Shop owners say sales have plummeted. Violent demonstrations have forced them to curtail their hours, and it has become harder to restock merchandise. Several regional opposition leaders, in an interview at a dormant nightclub in Les Cayes, blamed infiltrators sympathetic to the government for the violence. But they defended the roadblocks, saying they helped thwart the movement of security forces accused of aggressions against residents. “We get the support of the population despite it all, because all the population has the same demand: the departure of Jovenel Moïse,” said Anthony Cyrion, a lawyer.

A wellspring of opposition in Les Cayes is La Savane, one of its most forlorn neighborhoods, where simple, rough-hewed homes line unpaved roads and the stench of open sewers commingles with the salty perfume of the Caribbean Sea. On a visit this month, reporters from The New York Times were surrounded by crowds of desperate and angry residents, each with a list of grievances against the government and accounts of utter despair.

One young man opened his shirt to reveal a bullet wound in his shoulder. Another showed where a bullet had hit his leg. They blamed the police. “We are all victims in many ways!” shouted Lys Isguinue, 48. “We are victims under the sticks of the police! We are victims of tear gas! We are victims because we cannot eat! We are victims because we cannot sleep!”

Venise Jules fights complete despair, and the hope that propelled her to vote for Mr. Moïse has vanished. “He said everything would change,” she recalled. “We would have food on our plates, we would have electricity 24/7, we would have jobs for our children and salaries would increase.” Venise Jules, 55, a cleaning woman at a grade school and the mother of Ms. Molière, the unemployed secretary, said her entire family had voted for Mr. Moïse. “He said everything would change,” she recalled. “We would have food on our plates, we would have electricity 24/7, we would have jobs for our children and salaries would increase.”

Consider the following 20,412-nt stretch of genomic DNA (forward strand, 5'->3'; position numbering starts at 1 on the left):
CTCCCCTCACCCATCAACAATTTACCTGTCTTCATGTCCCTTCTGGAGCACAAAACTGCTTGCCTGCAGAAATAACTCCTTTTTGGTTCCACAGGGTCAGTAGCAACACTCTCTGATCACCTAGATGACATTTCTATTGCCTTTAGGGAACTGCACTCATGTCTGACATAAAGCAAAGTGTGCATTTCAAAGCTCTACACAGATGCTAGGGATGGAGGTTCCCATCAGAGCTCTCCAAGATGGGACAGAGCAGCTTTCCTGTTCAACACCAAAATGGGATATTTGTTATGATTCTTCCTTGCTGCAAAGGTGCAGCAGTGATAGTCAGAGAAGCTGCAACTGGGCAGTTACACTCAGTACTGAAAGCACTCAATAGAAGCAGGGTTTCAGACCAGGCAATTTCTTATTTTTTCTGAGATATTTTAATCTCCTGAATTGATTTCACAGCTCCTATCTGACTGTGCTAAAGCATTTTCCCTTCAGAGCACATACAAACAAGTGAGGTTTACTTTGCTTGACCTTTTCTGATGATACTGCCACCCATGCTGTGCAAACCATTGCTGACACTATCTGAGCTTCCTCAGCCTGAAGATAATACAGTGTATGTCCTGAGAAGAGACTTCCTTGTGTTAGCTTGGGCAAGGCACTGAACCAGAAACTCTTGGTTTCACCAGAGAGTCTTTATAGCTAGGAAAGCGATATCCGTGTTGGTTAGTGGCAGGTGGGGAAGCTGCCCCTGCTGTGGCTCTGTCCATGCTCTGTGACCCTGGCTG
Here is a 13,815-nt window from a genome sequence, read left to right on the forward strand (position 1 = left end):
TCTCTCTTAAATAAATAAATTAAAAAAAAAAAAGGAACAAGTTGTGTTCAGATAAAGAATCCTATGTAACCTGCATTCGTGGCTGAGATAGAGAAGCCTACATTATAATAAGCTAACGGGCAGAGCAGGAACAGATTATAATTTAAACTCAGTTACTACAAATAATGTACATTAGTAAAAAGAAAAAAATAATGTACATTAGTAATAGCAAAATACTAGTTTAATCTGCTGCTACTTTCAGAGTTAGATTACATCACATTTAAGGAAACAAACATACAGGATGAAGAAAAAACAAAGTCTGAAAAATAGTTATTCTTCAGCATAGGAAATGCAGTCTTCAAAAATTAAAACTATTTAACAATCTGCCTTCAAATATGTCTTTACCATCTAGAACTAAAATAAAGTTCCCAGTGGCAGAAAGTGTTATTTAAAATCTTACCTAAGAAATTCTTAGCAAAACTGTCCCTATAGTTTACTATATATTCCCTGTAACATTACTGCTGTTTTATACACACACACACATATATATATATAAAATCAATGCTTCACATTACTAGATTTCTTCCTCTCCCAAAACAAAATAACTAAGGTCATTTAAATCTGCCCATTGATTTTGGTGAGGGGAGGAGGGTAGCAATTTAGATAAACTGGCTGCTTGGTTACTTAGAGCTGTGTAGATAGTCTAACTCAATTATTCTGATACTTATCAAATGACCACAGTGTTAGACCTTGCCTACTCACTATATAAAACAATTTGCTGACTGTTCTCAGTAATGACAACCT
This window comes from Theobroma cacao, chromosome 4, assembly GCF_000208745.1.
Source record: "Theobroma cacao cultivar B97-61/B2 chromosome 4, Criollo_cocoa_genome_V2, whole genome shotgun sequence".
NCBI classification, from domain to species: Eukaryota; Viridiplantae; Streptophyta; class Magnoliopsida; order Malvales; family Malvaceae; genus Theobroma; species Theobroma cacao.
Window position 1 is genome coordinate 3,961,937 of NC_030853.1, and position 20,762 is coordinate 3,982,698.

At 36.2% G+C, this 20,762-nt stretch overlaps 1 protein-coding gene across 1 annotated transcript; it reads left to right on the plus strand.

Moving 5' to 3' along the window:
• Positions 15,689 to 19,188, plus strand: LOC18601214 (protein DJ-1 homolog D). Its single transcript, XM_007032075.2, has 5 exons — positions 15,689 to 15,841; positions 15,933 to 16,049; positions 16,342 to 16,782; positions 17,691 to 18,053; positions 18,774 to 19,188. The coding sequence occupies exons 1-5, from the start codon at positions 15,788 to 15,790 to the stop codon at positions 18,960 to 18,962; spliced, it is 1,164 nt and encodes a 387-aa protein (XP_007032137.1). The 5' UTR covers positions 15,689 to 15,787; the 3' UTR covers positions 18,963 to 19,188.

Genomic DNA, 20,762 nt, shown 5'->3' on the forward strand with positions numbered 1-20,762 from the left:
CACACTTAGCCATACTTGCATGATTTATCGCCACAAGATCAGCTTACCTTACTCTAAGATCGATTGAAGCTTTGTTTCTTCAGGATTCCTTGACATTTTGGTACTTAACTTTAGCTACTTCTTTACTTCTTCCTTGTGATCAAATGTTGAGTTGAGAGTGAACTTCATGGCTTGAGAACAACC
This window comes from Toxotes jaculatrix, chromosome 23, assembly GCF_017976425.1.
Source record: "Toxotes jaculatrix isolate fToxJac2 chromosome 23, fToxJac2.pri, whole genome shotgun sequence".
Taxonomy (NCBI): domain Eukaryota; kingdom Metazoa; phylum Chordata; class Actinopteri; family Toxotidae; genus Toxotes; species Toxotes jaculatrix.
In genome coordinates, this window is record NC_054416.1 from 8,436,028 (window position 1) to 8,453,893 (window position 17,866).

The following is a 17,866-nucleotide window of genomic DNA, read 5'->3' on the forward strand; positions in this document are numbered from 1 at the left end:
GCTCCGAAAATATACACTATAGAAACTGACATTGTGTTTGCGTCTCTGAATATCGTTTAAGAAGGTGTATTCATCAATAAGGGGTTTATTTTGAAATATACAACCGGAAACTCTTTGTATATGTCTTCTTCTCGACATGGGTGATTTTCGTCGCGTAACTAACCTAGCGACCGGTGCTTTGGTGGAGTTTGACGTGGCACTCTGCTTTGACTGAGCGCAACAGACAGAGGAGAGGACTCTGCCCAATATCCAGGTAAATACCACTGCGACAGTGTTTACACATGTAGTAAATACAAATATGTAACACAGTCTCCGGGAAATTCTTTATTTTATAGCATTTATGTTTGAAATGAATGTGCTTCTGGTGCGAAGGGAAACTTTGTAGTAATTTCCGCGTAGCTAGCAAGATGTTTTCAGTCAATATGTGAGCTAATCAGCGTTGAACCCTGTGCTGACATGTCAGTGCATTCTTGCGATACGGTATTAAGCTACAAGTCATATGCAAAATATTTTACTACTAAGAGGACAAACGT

Ms. Jules, three of her five children and a cousin live in a narrow house in La Savane made from mud and stone. The corrugated metal roof leaks when it rains. The bathroom is an outhouse with a hole in the ground. With no running water, the family has to fill buckets at a public tap several blocks away.

They cook over coal — when they have something to cook. “I didn’t put anything on the fire today,” Ms. Jules said. It had been a full day since she had eaten anything. With the schools closed, Ms. Jules had been without work — or an income — for weeks. Even when she worked, earning $47 per month, she had not been able to amass any savings. Now she sends her children to eat at the homes of friends with something to spare.